Saturday was the 150th birth anniversary of Nehru, plus it fell on the weekend, and is called Children's Day, dedicated to kids. So the Delhi traffic was 'light' comparatively speaking with it's 12 million cars, for our city bus tour, as many people were enjoying the holiday or going to the parks with their kids. Seems to be a lot of holidays in this country.
The group they have put us in is composed of about 32 people with about 6 of us coming from Canada. The lady from Vancouver fainted after her long flight as she got out of the vehicle in front of the hotel -- cutting her cheek, giving herself a black eye, cracking several front teeth, and breaking a rib. She spent the day at the dentist, then the doctor. Her roommate, another woman, from Chilliwack, joined us for the tour, then walked into the glass shower door back at the hotel, giving herself a black eye to match her roommate's. Brian says it looks like the had a fight.
Many of the things to do on the tour got rerouted due to the holiday or other idiosyncrasies. We drove down Shanti Path road with all the embassies and consulates and saw Canada, Australia, and the US, amongst Iran, China, Poland, etc. We also went by the expatriate housing compounds where I stayed in 1977 with the Canadian Military Commander for the Asia-Pacific region. Lots of memories for me. We went to the India Gate in Delhi, as opposed to Mumbai, with this one commemorating Indian soldiers killed in Afghanistan many decades ago. We had some small adventures there, as lots of families were holidaying, and wanted photos to be taken with us in them. We made a couple of small purchases from venders, just to get them off our backs, and had to escape the gypsy beggars.
We went twice to the Gandhi museum where he lived his last 122 days and was assassinated (at the Birla mansion), because of security only one tour group was allowed at a time, so we had to come back again later. We tried to drive by the Prime Minister's home, but security again turned us away. The Gandhi shrine was lovely, and a highlight of the Delhi experience. We went to Old Delhi where we tried to go to a Muslim mosque, but had to wait for prayers to finish, so all 32 of us were put onto cycle rickshaws and peddled towards the mosque with our leader in the front rickshaw. A special event was happening around the mosque and the leader had us turn around before we got there as he was worried about our safety from the Muslim crowd, plus he felt the cycle drivers were on drugs, they were going so fast and driving so erratically (especially our driver who turned around and smiled at us while we encouraged him on). Turned out the son of the Imam of the mosque was getting married, and not only that, but he was defying his father, and marrying a Hindu girl. "Could generate riots."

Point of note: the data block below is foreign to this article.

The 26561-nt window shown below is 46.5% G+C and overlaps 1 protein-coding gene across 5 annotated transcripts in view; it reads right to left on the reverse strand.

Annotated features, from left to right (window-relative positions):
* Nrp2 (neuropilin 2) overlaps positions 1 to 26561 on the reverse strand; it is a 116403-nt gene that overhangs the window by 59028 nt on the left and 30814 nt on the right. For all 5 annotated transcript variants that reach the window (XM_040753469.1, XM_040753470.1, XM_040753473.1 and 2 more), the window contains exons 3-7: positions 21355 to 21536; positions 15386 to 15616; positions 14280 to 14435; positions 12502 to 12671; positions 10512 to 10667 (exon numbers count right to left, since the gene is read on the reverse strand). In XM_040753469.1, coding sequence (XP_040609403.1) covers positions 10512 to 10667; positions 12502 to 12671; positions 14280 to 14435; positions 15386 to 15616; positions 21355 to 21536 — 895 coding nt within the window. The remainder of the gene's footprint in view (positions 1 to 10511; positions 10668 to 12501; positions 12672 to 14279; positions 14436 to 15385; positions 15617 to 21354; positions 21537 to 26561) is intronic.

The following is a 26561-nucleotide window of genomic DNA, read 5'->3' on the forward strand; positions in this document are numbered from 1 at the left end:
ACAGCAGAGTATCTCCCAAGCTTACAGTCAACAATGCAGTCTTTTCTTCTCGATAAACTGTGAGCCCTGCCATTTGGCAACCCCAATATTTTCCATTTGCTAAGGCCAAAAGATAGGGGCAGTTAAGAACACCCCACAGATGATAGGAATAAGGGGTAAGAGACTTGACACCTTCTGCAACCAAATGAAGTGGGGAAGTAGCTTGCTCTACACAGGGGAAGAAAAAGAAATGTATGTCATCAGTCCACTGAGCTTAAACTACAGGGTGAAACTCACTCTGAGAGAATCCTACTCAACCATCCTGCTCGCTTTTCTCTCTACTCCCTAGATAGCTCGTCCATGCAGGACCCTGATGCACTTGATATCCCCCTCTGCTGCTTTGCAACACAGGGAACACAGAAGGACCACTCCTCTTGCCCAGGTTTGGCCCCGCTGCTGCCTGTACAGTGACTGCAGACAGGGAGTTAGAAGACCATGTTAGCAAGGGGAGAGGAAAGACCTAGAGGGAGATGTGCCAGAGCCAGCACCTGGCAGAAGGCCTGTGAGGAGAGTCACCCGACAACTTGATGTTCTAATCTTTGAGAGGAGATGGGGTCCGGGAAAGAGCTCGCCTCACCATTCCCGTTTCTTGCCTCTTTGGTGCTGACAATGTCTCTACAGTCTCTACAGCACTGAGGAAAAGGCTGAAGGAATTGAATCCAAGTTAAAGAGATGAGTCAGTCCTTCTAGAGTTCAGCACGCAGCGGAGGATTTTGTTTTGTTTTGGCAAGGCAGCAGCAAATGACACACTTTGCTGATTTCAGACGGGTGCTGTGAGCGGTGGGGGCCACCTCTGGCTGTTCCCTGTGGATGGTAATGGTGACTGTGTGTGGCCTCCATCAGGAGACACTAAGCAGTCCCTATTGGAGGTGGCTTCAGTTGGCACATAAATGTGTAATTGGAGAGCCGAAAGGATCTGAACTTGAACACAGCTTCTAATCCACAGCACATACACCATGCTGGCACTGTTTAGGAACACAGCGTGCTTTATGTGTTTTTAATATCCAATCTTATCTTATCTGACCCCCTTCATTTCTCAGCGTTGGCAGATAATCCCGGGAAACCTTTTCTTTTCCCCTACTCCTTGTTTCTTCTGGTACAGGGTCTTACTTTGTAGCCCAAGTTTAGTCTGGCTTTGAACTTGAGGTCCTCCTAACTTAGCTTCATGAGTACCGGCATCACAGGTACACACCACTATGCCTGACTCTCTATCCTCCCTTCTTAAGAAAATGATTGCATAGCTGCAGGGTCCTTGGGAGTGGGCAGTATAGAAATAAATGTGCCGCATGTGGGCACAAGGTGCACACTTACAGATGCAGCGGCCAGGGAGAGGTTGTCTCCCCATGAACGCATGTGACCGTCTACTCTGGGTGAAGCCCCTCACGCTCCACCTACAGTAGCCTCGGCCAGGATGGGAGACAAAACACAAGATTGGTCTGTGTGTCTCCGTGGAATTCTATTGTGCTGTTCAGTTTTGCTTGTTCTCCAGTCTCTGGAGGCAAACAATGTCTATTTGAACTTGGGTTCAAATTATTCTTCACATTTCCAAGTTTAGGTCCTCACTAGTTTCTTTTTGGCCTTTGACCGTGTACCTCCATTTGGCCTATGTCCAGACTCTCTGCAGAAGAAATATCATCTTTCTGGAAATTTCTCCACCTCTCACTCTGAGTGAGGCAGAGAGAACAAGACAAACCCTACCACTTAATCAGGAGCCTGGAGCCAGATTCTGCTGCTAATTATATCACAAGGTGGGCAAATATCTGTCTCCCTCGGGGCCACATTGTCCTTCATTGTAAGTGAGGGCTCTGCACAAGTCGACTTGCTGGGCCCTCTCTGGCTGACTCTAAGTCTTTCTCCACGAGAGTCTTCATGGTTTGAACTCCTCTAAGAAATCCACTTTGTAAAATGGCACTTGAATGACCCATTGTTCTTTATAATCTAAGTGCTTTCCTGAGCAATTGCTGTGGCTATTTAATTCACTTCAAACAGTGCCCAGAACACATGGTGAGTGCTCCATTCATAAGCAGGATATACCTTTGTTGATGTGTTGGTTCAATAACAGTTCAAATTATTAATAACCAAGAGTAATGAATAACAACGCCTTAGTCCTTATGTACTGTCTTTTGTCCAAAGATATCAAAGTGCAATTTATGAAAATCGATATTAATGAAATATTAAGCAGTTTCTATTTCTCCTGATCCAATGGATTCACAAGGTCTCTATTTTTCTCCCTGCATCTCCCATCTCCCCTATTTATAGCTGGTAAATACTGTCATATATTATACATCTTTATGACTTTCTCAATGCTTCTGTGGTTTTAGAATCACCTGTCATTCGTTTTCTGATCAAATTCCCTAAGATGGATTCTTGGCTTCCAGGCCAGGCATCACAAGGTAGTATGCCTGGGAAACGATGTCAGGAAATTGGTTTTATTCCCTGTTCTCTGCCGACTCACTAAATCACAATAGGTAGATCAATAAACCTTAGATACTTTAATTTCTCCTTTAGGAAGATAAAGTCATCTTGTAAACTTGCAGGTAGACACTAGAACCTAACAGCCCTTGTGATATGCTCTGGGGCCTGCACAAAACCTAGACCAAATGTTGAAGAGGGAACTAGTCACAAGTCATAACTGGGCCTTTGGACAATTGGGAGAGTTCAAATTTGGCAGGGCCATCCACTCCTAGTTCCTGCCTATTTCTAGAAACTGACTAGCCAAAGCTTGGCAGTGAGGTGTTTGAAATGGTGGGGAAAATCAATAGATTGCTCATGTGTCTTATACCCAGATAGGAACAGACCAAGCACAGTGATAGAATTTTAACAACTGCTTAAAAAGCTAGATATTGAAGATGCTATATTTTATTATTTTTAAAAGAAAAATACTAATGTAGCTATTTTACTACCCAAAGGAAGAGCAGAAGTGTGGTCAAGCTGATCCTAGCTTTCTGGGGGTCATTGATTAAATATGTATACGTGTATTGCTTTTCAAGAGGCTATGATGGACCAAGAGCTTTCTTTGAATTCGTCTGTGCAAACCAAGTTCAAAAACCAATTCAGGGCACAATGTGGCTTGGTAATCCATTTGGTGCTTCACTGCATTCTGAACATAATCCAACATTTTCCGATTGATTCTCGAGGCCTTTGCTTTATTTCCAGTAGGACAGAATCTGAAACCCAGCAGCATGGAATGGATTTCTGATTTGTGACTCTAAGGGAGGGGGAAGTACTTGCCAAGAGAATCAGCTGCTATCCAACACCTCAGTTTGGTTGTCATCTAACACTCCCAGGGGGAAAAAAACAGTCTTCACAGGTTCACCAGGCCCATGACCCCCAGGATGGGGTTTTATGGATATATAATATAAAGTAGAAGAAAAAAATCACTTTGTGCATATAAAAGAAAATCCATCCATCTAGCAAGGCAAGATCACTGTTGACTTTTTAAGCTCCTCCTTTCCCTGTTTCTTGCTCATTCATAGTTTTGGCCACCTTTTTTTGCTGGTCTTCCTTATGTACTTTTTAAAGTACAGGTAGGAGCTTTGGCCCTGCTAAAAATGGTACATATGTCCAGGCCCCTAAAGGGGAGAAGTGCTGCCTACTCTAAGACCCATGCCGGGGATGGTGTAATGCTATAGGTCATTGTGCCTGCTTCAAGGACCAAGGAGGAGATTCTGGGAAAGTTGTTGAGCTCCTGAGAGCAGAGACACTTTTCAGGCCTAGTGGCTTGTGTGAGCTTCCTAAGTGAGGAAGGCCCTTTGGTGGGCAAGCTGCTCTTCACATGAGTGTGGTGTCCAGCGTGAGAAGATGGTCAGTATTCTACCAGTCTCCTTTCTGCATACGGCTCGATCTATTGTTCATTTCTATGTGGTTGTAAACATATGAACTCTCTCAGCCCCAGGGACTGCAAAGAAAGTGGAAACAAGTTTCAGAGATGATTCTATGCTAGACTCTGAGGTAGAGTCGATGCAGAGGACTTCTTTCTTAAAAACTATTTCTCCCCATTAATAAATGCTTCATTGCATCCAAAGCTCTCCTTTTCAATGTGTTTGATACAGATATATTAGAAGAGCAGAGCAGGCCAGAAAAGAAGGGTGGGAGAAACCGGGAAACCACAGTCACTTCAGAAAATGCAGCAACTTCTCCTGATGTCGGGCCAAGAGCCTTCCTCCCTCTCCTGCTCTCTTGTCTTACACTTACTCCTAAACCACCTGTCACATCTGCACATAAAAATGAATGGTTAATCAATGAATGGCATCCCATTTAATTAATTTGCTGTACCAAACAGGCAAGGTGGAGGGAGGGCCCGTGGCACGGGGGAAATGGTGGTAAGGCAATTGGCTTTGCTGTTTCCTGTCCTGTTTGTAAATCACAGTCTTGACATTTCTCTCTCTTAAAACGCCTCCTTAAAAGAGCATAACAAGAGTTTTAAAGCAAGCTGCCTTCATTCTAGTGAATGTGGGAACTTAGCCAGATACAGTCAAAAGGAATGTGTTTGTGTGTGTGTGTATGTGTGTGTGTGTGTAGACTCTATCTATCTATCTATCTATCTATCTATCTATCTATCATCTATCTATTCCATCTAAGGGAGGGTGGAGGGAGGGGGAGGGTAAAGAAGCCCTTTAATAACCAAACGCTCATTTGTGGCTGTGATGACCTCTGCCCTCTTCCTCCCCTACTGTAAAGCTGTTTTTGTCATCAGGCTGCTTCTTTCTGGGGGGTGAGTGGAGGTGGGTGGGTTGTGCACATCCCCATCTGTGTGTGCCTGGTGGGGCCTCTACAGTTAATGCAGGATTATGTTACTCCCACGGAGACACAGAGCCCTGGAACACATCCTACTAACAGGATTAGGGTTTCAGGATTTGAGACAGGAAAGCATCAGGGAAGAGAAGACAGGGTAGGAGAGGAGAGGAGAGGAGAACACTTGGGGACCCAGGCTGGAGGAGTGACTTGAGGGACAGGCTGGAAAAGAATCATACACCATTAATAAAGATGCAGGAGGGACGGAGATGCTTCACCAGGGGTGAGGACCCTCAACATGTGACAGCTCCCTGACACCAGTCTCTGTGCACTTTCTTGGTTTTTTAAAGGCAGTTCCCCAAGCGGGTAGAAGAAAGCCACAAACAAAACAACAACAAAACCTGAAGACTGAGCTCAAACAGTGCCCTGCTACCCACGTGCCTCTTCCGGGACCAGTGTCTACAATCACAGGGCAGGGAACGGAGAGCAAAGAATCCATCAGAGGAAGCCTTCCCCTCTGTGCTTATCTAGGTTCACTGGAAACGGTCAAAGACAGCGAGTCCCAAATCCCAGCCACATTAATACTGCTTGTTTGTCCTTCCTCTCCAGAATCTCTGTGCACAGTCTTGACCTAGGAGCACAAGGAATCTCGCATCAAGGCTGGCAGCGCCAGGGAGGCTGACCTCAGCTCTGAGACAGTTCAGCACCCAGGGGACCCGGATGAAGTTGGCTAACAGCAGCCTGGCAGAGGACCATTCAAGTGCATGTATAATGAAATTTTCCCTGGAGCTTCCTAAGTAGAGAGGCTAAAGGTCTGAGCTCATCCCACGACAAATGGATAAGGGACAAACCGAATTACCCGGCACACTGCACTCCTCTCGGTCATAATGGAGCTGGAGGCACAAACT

So back to the bus and off to a Sikh temple which was very crowded, and very peaceful. It was unnerving for the Americans in particular to have to go barefoot in the temple, and have to cover their heads with scarves. The smells around the temple were pretty pongo.
When we returned to our expensive hotel for dinner, our guide, Krishna Sharma, escorted about 12 of us over to a 'mall' a block or two away, so we could find cheaper meals, some liquor outlets, and some clothing (about 6 Americans lost all their luggage en route and it has not yet caught up to them). We enjoyed some South Indian food as only that or Indian-style Chinese food was being offered before 7 pm. We then had a refreshing drink with the father and daughter from Ohio, before heading back to the hotel to put our suitcases out in the hallway for pickup by 7 pm. The luggage was being sent to Jaipur by bus, overnight, while we got a 4:30 am wake up call to catch the early train the next morning. A bit of a difficult night anticipating the early wake up call, only to have to wait for a late train.
Its costing a lot to upload now, so I'll send my notes, then post some photos if I have time left over. Instead of 15 Rs per day, it is 250 Rs per hour. Then we will be offline for 2 to 4 days.